Nelson and FLP Double Discounting
June 23, 2020 - News
Recently, the Tax Court issued a memorandum decision in Nelson v. Commissioner, TC Memo 2020-81 (June 10, 2020). While the case theoretically was an IRS victory because it was able to knock down aggregate valuation discounts from 66.7% to 59.5%, it really was a taxpayer victory for taxpayers seeking “double discounts” in tiered structures, as the IRS did not litigate the issue. In the case, there was a combination of a taxpayer gift and a sale of closely held, family controlled C corporation stock to a family limited partnership (“FLP”). Substantial valuation discounts were taken both with respect to the C corporation stock and the limited partner interests being transferred, hence the large discounts. Typically, the IRS has fought multiple FLP discounts in such tiered arrangements, but not in Nelson.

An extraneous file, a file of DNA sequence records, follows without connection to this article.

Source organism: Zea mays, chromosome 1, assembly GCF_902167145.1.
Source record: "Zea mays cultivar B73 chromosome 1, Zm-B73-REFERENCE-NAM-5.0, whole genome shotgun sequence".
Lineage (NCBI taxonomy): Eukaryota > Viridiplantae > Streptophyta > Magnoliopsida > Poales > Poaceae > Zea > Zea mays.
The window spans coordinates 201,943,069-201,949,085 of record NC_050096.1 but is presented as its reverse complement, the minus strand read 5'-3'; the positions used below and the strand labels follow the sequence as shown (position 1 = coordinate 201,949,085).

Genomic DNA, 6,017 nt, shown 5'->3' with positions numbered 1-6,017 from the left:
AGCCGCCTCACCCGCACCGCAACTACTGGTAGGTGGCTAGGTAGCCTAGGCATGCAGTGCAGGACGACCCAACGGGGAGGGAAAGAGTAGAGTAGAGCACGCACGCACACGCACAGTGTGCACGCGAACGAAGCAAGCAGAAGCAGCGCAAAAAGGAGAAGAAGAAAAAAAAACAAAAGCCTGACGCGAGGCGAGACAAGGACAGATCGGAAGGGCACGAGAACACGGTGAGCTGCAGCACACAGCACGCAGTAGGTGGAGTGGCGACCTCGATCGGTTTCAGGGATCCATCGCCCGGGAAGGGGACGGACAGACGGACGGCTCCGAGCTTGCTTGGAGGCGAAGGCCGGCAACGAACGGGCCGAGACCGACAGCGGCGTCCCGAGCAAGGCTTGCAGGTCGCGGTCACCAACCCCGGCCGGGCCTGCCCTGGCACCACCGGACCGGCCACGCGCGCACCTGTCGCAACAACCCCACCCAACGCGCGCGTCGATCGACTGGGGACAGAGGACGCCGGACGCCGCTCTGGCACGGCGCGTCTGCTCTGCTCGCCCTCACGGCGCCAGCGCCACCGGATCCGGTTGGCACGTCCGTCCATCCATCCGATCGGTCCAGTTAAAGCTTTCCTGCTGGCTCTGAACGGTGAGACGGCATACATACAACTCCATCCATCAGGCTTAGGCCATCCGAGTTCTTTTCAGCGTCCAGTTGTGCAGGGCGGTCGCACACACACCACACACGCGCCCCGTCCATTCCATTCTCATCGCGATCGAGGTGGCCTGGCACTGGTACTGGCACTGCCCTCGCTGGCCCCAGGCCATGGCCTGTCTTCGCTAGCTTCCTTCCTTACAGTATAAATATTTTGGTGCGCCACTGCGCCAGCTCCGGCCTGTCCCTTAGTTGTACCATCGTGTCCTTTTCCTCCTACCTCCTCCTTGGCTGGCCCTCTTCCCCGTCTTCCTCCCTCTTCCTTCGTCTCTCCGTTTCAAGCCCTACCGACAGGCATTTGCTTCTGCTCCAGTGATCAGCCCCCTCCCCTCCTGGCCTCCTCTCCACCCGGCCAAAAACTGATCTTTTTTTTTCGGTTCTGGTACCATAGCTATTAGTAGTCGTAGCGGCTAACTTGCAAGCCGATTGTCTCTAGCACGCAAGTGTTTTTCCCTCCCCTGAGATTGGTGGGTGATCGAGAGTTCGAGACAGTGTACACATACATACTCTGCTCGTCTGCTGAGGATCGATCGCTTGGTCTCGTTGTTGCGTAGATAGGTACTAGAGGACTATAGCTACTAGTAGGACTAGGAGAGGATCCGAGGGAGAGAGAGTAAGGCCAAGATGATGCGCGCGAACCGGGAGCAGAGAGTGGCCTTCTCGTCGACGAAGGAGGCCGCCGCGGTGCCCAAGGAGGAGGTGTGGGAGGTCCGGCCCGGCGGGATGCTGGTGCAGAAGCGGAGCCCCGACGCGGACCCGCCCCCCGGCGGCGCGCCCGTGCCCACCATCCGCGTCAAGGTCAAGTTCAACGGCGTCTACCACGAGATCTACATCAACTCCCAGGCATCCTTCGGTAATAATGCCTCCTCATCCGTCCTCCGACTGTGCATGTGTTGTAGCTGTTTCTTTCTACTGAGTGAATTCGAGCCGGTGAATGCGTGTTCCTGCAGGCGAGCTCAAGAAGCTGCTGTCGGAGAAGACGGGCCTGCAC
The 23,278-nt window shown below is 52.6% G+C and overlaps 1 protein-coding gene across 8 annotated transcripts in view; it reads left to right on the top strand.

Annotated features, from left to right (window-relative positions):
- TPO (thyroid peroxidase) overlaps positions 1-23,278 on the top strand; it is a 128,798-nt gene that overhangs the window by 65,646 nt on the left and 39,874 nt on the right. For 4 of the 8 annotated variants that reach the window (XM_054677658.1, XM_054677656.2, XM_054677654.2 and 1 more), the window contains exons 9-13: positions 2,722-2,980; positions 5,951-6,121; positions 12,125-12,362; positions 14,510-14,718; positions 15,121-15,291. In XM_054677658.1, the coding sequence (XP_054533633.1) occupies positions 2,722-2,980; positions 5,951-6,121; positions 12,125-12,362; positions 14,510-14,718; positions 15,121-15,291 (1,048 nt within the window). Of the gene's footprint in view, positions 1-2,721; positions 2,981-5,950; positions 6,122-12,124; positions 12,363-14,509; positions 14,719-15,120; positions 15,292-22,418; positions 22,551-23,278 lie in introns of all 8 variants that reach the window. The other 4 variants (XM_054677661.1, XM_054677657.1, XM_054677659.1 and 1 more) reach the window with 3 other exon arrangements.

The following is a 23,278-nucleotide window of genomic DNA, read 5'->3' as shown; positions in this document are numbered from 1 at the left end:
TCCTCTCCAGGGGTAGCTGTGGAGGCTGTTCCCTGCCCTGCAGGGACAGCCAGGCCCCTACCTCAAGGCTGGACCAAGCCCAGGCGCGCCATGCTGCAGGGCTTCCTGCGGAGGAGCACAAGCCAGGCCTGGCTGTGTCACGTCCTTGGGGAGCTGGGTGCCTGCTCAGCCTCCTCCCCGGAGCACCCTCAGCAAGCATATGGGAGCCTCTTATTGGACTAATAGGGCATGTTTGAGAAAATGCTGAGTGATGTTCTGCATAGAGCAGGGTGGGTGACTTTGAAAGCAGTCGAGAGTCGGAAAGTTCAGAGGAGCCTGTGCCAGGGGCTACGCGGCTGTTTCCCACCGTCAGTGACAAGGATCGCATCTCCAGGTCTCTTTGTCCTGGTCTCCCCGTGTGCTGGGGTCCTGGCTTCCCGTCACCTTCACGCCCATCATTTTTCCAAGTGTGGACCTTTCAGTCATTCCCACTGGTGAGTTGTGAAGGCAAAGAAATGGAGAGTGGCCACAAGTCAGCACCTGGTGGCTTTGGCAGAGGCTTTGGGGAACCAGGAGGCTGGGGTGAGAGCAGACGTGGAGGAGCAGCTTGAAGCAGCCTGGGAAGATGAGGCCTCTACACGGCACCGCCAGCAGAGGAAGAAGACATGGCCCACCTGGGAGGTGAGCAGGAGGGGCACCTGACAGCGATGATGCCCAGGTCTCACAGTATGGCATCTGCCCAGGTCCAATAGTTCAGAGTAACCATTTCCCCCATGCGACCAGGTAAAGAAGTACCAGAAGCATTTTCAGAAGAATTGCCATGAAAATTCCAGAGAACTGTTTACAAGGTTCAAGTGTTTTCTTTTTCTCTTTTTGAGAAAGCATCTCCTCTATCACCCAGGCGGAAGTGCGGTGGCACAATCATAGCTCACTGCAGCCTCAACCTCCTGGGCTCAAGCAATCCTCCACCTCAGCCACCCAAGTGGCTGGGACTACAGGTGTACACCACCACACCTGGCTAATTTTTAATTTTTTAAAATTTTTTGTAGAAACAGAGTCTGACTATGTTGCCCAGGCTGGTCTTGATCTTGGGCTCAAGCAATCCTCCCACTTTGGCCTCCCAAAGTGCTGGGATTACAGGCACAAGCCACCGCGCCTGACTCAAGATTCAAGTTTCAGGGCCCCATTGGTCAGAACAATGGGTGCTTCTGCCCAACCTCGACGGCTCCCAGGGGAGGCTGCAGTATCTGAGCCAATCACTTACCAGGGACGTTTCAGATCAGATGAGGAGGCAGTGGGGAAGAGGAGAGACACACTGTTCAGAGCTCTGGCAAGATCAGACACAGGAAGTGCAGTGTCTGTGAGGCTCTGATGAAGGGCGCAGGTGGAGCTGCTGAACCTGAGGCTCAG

The case also is noteworthy for its discussion of Wandry-type “savings clauses,” i.e., a conveyance clause whereby the amount of the property being conveyed is designated in the conveyance document as an amount equal to a value “as finally determined for federal gift tax purposes,” with any amount of property in excess of that value being returned to the donor, thereby precluding any gift having occurred. In Nelson, the taxpayer’s documents referred to the value as the amount “as determined by a qualified appraiser,” as opposed to the above quoted language that was used in Wandry. The Tax Court found the taxpayer’s clause to be defective, but, nevertheless, the result in this case can be viewed as a taxpayer victory in other contexts, because the court cited the Wandry-type clauses favorably.